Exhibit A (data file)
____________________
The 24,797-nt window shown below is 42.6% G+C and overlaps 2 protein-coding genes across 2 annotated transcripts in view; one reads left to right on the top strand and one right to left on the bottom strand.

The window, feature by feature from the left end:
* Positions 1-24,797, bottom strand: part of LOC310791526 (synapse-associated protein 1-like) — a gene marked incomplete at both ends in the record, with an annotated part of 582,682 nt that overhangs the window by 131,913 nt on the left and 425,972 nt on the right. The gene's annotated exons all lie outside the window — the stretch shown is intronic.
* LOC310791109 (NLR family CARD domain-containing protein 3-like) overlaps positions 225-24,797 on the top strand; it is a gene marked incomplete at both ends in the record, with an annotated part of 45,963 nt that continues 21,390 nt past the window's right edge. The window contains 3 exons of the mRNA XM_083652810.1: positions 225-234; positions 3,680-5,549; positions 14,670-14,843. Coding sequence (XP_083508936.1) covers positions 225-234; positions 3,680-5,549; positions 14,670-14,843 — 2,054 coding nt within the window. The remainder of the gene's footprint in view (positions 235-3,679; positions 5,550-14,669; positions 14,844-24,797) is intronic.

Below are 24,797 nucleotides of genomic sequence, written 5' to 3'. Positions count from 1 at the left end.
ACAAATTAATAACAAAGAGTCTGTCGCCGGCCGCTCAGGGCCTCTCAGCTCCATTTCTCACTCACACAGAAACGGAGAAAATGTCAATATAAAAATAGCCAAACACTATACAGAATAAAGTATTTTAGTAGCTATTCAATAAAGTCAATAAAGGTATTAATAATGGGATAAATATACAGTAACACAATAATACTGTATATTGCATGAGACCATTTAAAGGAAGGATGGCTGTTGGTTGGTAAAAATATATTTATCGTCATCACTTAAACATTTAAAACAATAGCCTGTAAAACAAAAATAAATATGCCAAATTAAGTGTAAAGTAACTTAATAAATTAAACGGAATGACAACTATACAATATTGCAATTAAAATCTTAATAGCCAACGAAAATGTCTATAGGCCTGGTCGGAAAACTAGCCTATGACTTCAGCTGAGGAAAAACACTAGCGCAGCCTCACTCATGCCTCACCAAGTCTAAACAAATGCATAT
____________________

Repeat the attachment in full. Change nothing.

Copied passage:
The 24,797-nt window shown below is 42.6% G+C and overlaps 2 protein-coding genes across 2 annotated transcripts in view; one reads left to right on the top strand and one right to left on the bottom strand.

The window, feature by feature from the left end:
* Positions 1-24,797, bottom strand: part of LOC310791526 (synapse-associated protein 1-like) — a gene marked incomplete at both ends in the record, with an annotated part of 582,682 nt that overhangs the window by 131,913 nt on the left and 425,972 nt on the right. The gene's annotated exons all lie outside the window — the stretch shown is intronic.
* LOC310791109 (NLR family CARD domain-containing protein 3-like) overlaps positions 225-24,797 on the top strand; it is a gene marked incomplete at both ends in the record, with an annotated part of 45,963 nt that continues 21,390 nt past the window's right edge. The window contains 3 exons of the mRNA XM_083652810.1: positions 225-234; positions 3,680-5,549; positions 14,670-14,843. Coding sequence (XP_083508936.1) covers positions 225-234; positions 3,680-5,549; positions 14,670-14,843 — 2,054 coding nt within the window. The remainder of the gene's footprint in view (positions 235-3,679; positions 5,550-14,669; positions 14,844-24,797) is intronic.

Below are 24,797 nucleotides of genomic sequence, written 5' to 3'. Positions count from 1 at the left end.
ACAAATTAATAACAAAGAGTCTGTCGCCGGCCGCTCAGGGCCTCTCAGCTCCATTTCTCACTCACACAGAAACGGAGAAAATGTCAATATAAAAATAGCCAAACACTATACAGAATAAAGTATTTTAGTAGCTATTCAATAAAGTCAATAAAGGTATTAATAATGGGATAAATATACAGTAACACAATAATACTGTATATTGCATGAGACCATTTAAAGGAAGGATGGCTGTTGGTTGGTAAAAATATATTTATCGTCATCACTTAAACATTTAAAACAATAGCCTGTAAAACAAAAATAAATATGCCAAATTAAGTGTAAAGTAACTTAATAAATTAAACGGAATGACAACTATACAATATTGCAATTAAAATCTTAATAGCCAACGAAAATGTCTATAGGCCTGGTCGGAAAACTAGCCTATGACTTCAGCTGAGGAAAAACACTAGCGCAGCCTCACTCATGCCTCACCAAGTCTAAACAAATGCATAT